is totally blind wants to learn how to cook and I offered to go to her home
to teach her basic things. Because the Center staff has her convinced that
because I am not qualified to teach her, she will not call me to set up at
time for me to go to her home. I tried so hard to talk to the people at this
center to get them to want to learn, but kept getting the "rug pulled out
from under me" so to speak. I gave up. I haven't given up on myself though.
I am 62 years old and still learning.
I could go on and on, but there is no need to. Good luck goes to you though.
Judy H Mayo


On 2/25/15, Judy Jones via Nfb-seniors <nfb-seniors at nfbnet.org> wrote:
> Hello again.
>
> My husband, Chris, is president of our local chapter, and I am
> secretary., mainly made up of seniors.  The gentleman that started the
> affiliate was president for a couple years before we joined, and ran
> it like a senior support group, with really no training of any kind in
> NFB philosophy or any
>
> attempt at educating in philosophy and encouragement of trying new things.
>
> The people who joined have been friends of his for a long time, are
> also losing their sight.  All have macular degeneration.
>
> Once we joined we  are attempting to gently introduce concepts, and
> are trying to help build a foundation.  I believe this may take
> patient and consistent repetition.
>
> They do not relate to us, as both my husband and I have Retinopathy Of
> Prematurity.  They believe we don't miss or can never understand what
> we have never had.  Sight.
>
> We presented all the information on this month's call at our February
> 9 meeting.  Both my husband and I had occasion to check with various
> ones, reminding them of the call.  No reaction.  When I asked one
> lady's assistance about helping spread the word about the call, she
> couldn't understand why seniors would even be interested in anything
> like cane travel
>
> or braille.  Why should seniors be on a call like this?  I explained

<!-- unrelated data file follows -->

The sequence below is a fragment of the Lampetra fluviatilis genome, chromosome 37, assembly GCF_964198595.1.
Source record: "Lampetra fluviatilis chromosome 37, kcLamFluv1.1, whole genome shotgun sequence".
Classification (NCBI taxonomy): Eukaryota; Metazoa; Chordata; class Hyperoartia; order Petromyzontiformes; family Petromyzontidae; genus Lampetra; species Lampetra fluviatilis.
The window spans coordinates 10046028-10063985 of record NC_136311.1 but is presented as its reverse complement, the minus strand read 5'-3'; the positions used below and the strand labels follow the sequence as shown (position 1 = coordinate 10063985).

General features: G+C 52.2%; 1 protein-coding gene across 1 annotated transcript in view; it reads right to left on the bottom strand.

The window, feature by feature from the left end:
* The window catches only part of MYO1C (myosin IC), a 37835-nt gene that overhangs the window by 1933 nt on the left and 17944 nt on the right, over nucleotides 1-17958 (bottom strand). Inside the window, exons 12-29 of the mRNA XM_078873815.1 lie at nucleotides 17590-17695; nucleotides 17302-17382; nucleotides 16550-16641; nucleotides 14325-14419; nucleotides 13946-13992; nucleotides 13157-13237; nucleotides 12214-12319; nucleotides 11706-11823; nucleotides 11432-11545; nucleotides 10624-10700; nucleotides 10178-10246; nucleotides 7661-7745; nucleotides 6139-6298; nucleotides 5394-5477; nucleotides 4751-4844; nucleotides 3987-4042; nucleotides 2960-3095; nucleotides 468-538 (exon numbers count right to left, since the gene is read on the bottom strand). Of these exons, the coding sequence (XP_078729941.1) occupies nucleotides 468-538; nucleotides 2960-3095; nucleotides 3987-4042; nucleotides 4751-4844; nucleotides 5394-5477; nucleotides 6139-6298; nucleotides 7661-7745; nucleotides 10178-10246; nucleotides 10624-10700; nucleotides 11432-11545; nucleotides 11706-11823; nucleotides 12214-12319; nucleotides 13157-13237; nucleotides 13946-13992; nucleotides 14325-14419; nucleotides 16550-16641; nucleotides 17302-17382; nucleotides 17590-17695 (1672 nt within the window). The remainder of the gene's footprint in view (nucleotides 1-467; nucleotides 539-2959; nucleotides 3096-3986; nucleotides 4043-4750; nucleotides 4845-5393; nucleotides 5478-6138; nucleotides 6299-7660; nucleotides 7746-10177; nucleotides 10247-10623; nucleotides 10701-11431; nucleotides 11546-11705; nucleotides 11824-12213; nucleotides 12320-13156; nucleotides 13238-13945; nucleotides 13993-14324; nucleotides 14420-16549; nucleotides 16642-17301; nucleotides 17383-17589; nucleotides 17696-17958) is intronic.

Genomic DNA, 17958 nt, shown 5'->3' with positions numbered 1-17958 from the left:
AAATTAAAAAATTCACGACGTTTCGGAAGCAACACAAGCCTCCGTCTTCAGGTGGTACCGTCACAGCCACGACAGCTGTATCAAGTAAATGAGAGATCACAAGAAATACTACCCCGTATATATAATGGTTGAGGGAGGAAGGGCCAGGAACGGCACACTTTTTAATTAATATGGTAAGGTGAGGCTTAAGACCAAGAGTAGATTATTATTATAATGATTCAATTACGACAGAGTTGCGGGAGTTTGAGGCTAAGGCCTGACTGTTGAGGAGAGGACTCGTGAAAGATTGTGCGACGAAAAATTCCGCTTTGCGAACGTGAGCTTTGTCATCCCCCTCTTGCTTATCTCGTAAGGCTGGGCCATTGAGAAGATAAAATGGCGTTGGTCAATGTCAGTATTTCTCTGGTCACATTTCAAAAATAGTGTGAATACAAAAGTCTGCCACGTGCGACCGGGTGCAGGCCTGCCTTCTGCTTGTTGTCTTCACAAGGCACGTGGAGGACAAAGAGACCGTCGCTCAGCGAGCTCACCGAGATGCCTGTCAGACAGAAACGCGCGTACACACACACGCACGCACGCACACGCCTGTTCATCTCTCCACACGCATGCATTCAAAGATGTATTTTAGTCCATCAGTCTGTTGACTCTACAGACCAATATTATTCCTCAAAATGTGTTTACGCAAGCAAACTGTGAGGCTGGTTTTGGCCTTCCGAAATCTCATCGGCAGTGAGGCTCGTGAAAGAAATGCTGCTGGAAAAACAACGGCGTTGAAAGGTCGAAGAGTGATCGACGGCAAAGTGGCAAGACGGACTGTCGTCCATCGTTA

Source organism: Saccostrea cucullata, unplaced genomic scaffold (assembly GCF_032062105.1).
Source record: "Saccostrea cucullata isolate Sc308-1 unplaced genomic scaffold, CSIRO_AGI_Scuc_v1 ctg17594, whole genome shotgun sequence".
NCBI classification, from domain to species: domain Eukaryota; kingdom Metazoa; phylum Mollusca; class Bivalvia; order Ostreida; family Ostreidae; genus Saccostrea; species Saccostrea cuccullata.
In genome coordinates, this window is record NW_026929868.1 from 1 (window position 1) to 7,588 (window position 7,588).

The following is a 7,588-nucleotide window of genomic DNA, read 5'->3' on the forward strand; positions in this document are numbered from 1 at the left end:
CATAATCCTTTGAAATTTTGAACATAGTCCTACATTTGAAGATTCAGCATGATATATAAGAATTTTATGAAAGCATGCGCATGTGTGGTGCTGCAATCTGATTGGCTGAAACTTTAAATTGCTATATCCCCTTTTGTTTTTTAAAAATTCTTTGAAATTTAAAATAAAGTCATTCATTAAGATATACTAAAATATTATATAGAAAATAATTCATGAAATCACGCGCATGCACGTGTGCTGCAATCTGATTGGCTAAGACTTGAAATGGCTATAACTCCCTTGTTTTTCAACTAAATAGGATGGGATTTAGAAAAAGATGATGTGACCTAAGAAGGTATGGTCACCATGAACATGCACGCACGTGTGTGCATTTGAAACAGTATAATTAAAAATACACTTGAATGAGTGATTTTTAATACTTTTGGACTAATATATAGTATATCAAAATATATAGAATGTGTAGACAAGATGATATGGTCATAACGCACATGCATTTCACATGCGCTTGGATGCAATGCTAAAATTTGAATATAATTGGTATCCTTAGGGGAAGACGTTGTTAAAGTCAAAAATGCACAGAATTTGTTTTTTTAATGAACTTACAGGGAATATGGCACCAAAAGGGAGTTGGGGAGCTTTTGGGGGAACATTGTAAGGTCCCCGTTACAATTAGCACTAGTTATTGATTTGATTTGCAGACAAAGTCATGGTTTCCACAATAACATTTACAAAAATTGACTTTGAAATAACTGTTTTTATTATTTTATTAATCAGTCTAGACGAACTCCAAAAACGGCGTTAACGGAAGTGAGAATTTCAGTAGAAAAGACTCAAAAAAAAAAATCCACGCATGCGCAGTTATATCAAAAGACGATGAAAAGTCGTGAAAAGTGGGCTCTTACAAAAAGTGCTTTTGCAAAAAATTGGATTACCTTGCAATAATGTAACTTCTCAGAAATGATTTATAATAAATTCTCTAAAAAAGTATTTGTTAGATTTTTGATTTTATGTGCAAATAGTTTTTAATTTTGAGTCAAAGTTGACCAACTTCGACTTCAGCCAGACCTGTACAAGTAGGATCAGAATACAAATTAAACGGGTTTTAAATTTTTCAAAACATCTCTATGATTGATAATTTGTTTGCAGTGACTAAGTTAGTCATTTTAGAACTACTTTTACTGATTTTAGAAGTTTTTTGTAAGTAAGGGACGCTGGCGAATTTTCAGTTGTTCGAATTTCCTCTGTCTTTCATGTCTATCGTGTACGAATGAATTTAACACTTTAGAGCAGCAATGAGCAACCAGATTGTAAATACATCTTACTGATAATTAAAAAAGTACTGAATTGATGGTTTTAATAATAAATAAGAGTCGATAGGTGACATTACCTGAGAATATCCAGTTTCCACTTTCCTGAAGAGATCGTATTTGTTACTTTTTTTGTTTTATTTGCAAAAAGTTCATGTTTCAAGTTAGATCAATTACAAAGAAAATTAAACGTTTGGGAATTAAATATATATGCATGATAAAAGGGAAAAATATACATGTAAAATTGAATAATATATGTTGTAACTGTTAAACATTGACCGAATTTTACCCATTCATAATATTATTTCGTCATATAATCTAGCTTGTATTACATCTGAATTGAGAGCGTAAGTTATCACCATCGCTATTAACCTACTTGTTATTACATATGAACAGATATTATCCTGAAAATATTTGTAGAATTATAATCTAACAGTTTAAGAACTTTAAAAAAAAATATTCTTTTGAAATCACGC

> again that the call is sponsored by the national senior division, and
> that the calls are tailored for seniors and their needs.  We will
> continue to give reminders of the upcoming calls.
>
> My big question is how to excite our seniors to join the call, and
> more than
>
> that, help them to realize there is learning and tools to be had.  I
> have made sure they are all receiving the Braille Monitor in the
> format they requested.  None are reading, nor is there any interest.
> Any audio they do
>
> not like as it is not visual, but anything visual we can try to bring
> in they do not like as they cannot see it.
>
> They really are a nice group of people, and will participate in our
> annual state Senior Division picnic.  However, there is no interest in
> state or national convention, no interest in what is going on in the
> state or nationally
>
> There are many who are sure they can't learn anything else, some who
> are very nice about it but flat don't want to know anything else,
> although they
>
> are great people to relate to in other areas..  They are not excited
> about any possibilities available to them.  They are interested in how
> much they can still see, the latest medical breakthrough or home remedy.
>
> We did have a great Christmas party everyone thoroughly enjoyed, but
> there is no interest in anything blindness-related or the
> possibility of different thought processes.
>
> One idea Chris and I have had we want to implement is conducting phone
> interviews during the meeting of persons who have lost their sight
> later in
>
> life and overcome barriers to live an active life.  We are looking for
> volunteers to do this, in hopes that someone's story will help someone
> in our group turn that mental corner from just coping, to embracing
> what is available for them.
>
> I apologize for rambling on and hope II have not come across as a whiner.
> (smiles), but joined this list for support, ideas, and in hopes of helping
> someone else.   We truly do want to reach these precious people.
>
> BTW, my husband, Chris, also just joined the list, so you may also see
> his posts.  Thanks in advance to all who will be reading this post.
>
> Judy
>


--